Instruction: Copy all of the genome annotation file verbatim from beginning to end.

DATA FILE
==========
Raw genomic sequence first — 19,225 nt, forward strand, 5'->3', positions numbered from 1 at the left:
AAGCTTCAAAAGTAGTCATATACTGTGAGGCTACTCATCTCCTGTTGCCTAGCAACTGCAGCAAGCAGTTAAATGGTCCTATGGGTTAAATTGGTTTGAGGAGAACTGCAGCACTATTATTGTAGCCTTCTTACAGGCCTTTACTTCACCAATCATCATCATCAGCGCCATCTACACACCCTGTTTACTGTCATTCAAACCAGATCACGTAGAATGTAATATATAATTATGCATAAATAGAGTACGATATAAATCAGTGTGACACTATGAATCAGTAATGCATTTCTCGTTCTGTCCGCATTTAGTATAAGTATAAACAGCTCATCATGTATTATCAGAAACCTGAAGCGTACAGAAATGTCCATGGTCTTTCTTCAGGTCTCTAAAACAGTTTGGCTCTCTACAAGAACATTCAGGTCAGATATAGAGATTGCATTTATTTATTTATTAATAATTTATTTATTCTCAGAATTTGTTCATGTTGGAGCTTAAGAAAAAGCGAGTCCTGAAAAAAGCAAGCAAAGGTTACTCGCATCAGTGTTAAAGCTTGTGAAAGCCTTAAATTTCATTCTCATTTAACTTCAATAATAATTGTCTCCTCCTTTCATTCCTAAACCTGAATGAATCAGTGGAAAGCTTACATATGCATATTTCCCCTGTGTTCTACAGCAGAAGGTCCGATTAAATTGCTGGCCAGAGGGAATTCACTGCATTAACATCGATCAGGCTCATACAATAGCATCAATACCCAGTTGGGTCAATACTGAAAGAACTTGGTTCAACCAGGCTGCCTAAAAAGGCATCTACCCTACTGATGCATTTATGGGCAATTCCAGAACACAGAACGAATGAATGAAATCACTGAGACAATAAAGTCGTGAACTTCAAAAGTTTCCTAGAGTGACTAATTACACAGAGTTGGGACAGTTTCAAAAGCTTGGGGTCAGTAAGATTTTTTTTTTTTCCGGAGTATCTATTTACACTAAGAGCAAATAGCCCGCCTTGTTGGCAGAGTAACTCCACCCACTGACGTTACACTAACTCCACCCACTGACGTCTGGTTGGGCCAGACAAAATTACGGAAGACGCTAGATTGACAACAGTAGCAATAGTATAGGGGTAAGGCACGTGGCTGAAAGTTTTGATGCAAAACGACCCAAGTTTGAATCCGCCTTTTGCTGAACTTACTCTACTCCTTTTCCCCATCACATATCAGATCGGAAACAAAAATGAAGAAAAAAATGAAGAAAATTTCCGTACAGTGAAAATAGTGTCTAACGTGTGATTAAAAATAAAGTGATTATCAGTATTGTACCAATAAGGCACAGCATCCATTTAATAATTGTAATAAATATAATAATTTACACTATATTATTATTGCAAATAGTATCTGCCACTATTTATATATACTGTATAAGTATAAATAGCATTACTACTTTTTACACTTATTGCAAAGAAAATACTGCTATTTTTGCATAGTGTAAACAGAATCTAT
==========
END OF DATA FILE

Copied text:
Raw genomic sequence first — 19,225 nt, forward strand, 5'->3', positions numbered from 1 at the left:
AAGCTTCAAAAGTAGTCATATACTGTGAGGCTACTCATCTCCTGTTGCCTAGCAACTGCAGCAAGCAGTTAAATGGTCCTATGGGTTAAATTGGTTTGAGGAGAACTGCAGCACTATTATTGTAGCCTTCTTACAGGCCTTTACTTCACCAATCATCATCATCAGCGCCATCTACACACCCTGTTTACTGTCATTCAAACCAGATCACGTAGAATGTAATATATAATTATGCATAAATAGAGTACGATATAAATCAGTGTGACACTATGAATCAGTAATGCATTTCTCGTTCTGTCCGCATTTAGTATAAGTATAAACAGCTCATCATGTATTATCAGAAACCTGAAGCGTACAGAAATGTCCATGGTCTTTCTTCAGGTCTCTAAAACAGTTTGGCTCTCTACAAGAACATTCAGGTCAGATATAGAGATTGCATTTATTTATTTATTAATAATTTATTTATTCTCAGAATTTGTTCATGTTGGAGCTTAAGAAAAAGCGAGTCCTGAAAAAAGCAAGCAAAGGTTACTCGCATCAGTGTTAAAGCTTGTGAAAGCCTTAAATTTCATTCTCATTTAACTTCAATAATAATTGTCTCCTCCTTTCATTCCTAAACCTGAATGAATCAGTGGAAAGCTTACATATGCATATTTCCCCTGTGTTCTACAGCAGAAGGTCCGATTAAATTGCTGGCCAGAGGGAATTCACTGCATTAACATCGATCAGGCTCATACAATAGCATCAATACCCAGTTGGGTCAATACTGAAAGAACTTGGTTCAACCAGGCTGCCTAAAAAGGCATCTACCCTACTGATGCATTTATGGGCAATTCCAGAACACAGAACGAATGAATGAAATCACTGAGACAATAAAGTCGTGAACTTCAAAAGTTTCCTAGAGTGACTAATTACACAGAGTTGGGACAGTTTCAAAAGCTTGGGGTCAGTAAGATTTTTTTTTTTTCCGGAGTATCTATTTACACTAAGAGCAAATAGCCCGCCTTGTTGGCAGAGTAACTCCACCCACTGACGTTACACTAACTCCACCCACTGACGTCTGGTTGGGCCAGACAAAATTACGGAAGACGCTAGATTGACAACAGTAGCAATAGTATAGGGGTAAGGCACGTGGCTGAAAGTTTTGATGCAAAACGACCCAAGTTTGAATCCGCCTTTTGCTGAACTTACTCTACTCCTTTTCCCCATCACATATCAGATCGGAAACAAAAATGAAGAAAAAAATGAAGAAAATTTCCGTACAGTGAAAATAGTGTCTAACGTGTGATTAAAAATAAAGTGATTATCAGTATTGTACCAATAAGGCACAGCATCCATTTAATAATTGTAATAAATATAATAATTTACACTATATTATTATTGCAAATAGTATCTGCCACTATTTATATATACTGTATAAGTATAAATAGCATTACTACTTTTTACACTTATTGCAAAGAAAATACTGCTATTTTTGCATAGTGTAAACAGAATCTAT